US 5258235 A
Decorative laminates which provide a decorative effect similar to that of marble or synthetic marble are achieved by constructing the core from sheets having a very low opacity. These sheets are prepared from bleached Kraft pulp and do not contain titanium dioxide or other opacifying pigments. The core sheets are saturated with resins such as melamine formaldehyde, polyester or epoxy resin. These saturating resins approximately match the refractive index of the bleached Kraft pulp and provide a translucent effect. Core sheets may be assembled with conventional decor sheets and an abrasion-resistant overlay to provide decorative laminates. Due to the translucent nature of the core, the color of the decor sheets is shown throughout the thickness of the laminate. This results in a uniquely decorative edge.
1. A solid color decorative laminate having a unique decorative effect at its edge consisting essentially of top and bottom decor sheets, said top and said bottom decor sheets being opaque and a solid color, and a plurality of translucent core sheets free of opacifying pigments interposed between said top and said bottom decor sheets, said core sheets being formed from bleached Kraft pulp fibers and being impregnated with a laminating resin and consolidated with said decor sheets under heat and pressure to form said laminate, said laminating resin when cured having a refractive index sufficiently approximating the refractive index of said pulp fibers to render said core sheets translucent such that the color of said decor sheets is visibly transmitted throughout the thickness of said core sheets when said laminate is viewed from the edge.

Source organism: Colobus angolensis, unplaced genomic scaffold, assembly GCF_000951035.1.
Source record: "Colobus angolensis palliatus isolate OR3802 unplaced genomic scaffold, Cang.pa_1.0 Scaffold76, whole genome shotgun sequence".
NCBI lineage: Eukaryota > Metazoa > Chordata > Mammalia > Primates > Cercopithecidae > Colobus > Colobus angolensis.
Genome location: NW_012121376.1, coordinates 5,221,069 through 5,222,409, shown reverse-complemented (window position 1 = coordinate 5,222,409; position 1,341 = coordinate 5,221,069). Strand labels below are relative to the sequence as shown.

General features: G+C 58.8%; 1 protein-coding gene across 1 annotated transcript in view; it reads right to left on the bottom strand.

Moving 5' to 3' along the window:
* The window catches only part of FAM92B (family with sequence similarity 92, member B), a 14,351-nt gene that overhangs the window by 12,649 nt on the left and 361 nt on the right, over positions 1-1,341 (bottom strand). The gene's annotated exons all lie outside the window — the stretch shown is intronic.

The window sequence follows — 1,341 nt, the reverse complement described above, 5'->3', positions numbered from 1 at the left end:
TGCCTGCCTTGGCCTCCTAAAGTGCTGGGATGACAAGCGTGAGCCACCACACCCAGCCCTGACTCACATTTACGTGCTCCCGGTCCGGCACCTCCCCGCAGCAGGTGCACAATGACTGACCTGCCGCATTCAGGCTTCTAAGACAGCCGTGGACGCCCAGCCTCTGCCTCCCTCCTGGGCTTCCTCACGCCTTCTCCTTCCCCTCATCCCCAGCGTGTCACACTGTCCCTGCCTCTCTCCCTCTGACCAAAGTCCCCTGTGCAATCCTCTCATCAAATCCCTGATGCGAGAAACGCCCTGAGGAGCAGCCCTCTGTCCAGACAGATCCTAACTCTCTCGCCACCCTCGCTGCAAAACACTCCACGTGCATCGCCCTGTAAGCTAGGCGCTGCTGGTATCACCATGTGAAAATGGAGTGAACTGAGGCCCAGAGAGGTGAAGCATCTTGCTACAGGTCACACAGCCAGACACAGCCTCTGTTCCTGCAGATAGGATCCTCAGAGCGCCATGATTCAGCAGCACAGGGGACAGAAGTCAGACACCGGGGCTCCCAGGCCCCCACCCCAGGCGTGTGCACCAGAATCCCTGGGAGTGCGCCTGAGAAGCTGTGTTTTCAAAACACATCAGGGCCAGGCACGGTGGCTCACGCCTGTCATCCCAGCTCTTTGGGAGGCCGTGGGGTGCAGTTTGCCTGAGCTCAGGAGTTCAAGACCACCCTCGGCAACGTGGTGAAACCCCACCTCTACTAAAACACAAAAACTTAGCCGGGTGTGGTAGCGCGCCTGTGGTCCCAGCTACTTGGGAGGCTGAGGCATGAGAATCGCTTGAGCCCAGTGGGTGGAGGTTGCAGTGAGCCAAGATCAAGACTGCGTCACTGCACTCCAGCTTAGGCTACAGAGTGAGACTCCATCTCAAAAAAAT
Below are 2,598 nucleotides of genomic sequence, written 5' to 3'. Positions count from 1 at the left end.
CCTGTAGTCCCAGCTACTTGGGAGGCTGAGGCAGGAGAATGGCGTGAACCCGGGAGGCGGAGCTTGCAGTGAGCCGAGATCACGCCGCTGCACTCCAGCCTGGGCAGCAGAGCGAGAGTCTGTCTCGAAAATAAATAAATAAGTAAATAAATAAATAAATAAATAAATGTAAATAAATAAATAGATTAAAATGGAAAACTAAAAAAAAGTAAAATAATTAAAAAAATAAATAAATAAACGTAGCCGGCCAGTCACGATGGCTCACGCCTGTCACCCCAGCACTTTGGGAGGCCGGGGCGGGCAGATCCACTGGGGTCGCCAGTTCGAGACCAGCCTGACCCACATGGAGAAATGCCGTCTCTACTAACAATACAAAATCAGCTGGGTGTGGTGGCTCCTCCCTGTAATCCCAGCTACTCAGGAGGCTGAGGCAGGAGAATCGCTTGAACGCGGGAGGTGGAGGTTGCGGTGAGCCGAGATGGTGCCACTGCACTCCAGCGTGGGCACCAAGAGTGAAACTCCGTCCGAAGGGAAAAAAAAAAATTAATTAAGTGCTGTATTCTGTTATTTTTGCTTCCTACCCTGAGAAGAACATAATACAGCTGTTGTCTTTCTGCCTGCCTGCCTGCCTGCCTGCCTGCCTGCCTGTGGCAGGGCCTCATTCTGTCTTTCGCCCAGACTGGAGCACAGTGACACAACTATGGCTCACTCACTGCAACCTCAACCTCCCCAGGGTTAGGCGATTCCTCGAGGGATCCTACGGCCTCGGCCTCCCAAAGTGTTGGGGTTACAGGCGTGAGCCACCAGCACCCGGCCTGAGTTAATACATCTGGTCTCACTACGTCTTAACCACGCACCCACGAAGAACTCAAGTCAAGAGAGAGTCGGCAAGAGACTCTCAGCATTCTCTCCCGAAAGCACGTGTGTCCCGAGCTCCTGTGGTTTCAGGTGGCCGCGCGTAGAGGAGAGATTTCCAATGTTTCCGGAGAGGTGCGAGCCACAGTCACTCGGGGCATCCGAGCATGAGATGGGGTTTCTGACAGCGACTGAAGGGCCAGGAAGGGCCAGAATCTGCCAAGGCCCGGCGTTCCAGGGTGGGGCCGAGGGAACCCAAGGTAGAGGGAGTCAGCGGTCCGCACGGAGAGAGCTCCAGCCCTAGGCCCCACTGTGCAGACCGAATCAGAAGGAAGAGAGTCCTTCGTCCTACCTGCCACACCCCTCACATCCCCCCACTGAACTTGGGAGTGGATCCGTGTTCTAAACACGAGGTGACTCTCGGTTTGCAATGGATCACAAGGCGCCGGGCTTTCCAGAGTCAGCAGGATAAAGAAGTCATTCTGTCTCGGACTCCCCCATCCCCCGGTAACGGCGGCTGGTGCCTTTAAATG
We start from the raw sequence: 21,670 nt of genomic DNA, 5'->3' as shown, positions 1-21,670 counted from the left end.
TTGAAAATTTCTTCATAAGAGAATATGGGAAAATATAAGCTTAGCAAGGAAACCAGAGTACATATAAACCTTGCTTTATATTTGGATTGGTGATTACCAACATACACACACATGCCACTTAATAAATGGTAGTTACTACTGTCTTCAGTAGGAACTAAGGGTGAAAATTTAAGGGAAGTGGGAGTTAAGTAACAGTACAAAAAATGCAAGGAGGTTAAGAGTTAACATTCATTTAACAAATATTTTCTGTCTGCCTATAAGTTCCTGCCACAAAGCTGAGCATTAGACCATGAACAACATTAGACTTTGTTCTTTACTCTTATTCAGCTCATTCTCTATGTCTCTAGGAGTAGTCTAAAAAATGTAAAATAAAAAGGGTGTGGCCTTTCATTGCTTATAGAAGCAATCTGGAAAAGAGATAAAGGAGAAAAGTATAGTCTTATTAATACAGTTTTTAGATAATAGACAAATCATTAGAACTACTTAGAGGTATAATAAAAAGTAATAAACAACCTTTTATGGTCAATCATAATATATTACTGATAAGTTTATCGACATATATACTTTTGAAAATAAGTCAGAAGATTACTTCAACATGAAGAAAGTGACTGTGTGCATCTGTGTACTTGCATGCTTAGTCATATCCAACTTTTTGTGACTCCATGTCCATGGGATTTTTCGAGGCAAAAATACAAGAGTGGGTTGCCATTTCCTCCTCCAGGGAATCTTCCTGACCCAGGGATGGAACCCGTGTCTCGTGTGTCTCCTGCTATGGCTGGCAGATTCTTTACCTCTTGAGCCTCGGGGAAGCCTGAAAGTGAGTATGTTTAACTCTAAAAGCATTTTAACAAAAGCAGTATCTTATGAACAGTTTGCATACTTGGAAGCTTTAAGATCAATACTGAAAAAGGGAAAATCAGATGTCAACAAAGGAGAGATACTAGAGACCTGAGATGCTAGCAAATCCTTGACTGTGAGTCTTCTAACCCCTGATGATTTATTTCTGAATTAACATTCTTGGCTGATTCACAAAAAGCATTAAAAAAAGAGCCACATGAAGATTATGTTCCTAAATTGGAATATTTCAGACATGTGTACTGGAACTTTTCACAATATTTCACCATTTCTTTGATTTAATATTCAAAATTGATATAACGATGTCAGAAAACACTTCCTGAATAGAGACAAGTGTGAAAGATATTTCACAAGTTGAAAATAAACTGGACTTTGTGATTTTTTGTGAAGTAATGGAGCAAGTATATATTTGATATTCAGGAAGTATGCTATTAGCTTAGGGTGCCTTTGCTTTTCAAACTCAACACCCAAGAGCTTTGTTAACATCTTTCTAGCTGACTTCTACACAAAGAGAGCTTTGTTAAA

2. The decorative laminate of claim 1 wherein said core sheets have a basis weight of about 30 to 200 pounds per 3,000 square feet.
3. The decorative laminate of claim 2 wherein said pulp fibers are hardwood, softwood, or mixtures thereof.
4. The decorative laminate of claim 1 wherein said core sheets include one or more fillers having a refractive index approximately the same as said laminating resin when cured.
5. The decorative laminate of claim 1 wherein said decorative laminate additionally includes one or more decor sheets interleaved among said plurality of said core sheets.
6. The decorative laminate of claim 1 wherein said laminate additionally includes an abrasion-resistant overlay sheet.
7. The decorative laminate of claim 1 wherein said core sheet is free from titanium dioxide.
8. The decorative laminate of claim 4 wherein said core sheets contain up to about 300% of said one or more fillers having a refractive index approximately the same as said laminating resin when cured.
9. The decorative laminate of claim 1 wherein said laminating resin when cured has a refractive index of about 1.5 to 1.6.
10. The decorative laminate of claim 9 wherein said laminating resin is a melamine-formaldehyde resin.
11. The decorative laminate of claim 1 wherein said decorative laminate has a thickness of about 1/16 to 3/4 inch.